It's my understanding that Ork weaponry is generally awful and unreliable, and actually only works in general because of their latent psychic abilities (Clap if you believe, in TV Tropes terminology).

And that this is actually canon in the 40k universe.

Say an Ork weapon of some kind was wrested from their hands in combat. The only present characters are the Ork and one other character of a non-Ork race. Could the person who stole the weapon use it against the Ork, or would it fail or the wielder be disadvantaged in some way due to the Ork probably not wanting it to work in that case?

To cut down on the opinion posting, let's put this in the terms of the official universe (Dark Heresy or the like). Are there any rules for this special case?

  • I presume that by "rules" you are talking about in-universe laws of reality (as described in novels, etc.) rather than rules of the tabletop game? Aug 25, 2017 at 18:08
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    The RPGs would be acceptable too - I can't imagine a scenario in which a weapon gets stolen in the tabletop game (is that even a mechanic?), but canon books or the RPG series are fine.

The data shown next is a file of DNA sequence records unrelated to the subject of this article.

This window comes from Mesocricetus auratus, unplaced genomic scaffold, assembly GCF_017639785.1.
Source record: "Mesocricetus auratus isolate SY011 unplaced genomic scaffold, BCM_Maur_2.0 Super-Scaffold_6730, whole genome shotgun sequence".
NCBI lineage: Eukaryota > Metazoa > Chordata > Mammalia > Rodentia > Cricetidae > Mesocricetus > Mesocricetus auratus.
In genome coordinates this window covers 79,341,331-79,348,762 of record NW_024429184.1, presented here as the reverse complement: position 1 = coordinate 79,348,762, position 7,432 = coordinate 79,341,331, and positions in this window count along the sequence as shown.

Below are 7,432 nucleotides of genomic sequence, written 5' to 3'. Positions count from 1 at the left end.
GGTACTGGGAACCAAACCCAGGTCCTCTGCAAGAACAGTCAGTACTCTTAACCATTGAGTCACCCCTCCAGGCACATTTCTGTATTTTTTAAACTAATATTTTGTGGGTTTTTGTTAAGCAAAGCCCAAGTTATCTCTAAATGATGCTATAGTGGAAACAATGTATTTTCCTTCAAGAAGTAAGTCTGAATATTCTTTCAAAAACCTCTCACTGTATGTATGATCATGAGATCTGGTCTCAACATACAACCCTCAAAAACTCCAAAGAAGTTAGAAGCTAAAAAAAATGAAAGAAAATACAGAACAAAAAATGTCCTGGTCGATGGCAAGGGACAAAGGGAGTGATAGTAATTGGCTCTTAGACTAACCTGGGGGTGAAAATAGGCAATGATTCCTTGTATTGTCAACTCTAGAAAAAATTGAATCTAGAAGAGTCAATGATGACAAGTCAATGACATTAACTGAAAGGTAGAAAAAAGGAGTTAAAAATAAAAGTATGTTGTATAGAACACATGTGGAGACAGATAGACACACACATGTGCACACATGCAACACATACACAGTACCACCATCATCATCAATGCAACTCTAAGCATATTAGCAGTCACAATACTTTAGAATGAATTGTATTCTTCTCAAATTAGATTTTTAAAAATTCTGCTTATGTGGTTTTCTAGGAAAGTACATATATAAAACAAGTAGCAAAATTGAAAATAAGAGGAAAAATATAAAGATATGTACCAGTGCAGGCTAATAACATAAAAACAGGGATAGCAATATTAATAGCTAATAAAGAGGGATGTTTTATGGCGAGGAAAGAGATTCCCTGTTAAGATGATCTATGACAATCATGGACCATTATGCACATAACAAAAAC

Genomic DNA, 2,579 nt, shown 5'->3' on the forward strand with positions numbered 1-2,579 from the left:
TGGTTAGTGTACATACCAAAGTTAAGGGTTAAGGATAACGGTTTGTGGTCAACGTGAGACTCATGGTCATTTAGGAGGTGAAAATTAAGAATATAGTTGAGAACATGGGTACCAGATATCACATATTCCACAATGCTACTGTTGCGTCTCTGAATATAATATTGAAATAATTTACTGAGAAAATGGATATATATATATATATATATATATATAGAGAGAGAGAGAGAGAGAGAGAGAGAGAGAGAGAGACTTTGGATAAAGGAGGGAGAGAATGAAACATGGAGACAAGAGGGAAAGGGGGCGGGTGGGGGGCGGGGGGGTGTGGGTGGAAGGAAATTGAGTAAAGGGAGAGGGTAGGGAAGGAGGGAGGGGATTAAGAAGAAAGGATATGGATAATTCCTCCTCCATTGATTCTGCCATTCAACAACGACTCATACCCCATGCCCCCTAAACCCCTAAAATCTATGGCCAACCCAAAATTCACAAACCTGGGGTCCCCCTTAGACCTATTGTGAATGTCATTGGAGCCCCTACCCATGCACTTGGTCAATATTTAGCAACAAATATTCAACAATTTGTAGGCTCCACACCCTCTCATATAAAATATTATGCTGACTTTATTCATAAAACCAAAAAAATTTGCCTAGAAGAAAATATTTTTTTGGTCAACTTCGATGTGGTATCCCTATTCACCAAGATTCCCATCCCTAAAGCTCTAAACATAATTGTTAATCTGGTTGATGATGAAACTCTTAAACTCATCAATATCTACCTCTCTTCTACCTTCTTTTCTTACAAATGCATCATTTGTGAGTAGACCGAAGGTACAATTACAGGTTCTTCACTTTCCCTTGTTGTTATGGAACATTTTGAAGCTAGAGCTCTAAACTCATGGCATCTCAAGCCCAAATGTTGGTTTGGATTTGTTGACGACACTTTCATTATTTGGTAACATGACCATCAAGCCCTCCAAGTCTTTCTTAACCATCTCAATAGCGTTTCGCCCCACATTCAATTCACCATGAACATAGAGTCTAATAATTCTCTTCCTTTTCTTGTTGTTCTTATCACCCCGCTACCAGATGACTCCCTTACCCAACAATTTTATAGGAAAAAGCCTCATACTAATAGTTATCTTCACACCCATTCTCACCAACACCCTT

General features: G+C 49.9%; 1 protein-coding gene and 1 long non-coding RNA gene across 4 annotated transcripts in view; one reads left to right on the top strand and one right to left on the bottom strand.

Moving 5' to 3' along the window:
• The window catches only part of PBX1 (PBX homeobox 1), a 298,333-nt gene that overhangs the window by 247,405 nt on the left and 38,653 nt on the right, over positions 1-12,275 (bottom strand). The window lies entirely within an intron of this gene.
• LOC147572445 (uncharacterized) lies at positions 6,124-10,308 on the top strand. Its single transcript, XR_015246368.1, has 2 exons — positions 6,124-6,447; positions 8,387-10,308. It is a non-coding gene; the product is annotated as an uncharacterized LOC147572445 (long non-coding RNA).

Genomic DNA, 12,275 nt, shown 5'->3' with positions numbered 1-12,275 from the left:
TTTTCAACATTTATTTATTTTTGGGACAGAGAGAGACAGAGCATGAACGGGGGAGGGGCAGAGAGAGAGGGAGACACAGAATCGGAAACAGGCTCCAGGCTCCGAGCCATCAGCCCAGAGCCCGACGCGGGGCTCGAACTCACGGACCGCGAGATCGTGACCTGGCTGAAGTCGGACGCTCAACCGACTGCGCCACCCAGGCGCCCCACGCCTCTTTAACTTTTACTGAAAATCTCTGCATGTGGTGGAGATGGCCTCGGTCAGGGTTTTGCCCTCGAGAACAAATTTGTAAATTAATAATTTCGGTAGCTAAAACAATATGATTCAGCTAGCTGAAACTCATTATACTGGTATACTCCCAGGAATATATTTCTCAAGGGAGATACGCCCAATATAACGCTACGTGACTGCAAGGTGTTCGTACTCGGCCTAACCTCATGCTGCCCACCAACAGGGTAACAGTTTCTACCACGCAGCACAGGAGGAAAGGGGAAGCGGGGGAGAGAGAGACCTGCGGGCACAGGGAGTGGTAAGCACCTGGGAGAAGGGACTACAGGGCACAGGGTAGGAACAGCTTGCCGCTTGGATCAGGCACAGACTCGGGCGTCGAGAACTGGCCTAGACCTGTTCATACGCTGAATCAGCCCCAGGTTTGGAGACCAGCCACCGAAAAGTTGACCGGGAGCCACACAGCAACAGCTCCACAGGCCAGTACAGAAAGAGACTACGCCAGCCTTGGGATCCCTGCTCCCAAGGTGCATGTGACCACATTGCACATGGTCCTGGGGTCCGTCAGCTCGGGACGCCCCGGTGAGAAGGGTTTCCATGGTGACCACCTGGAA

– Mikey T.K.
    Aug 25, 2017 at 18:09
  • Right, although I imagine rules of the RPG may or may not reflect in-universe laws of reality. What I guess I'm saying is that if the RPG makes no mention one way or the other due to gameplay considerations, but a novel describes this situation, then the novel is probably a more authoritative source. Just like how there are no rules for eating, but that's not evidence that people don't eat. Aug 25, 2017 at 18:17

4 Answers 4


Unfortunately, the answer to this will be derived partially from opinion, stemming from the extent to which Orks can stretch the meaning of ramshackle (of which there has been a fair amount of disagreement):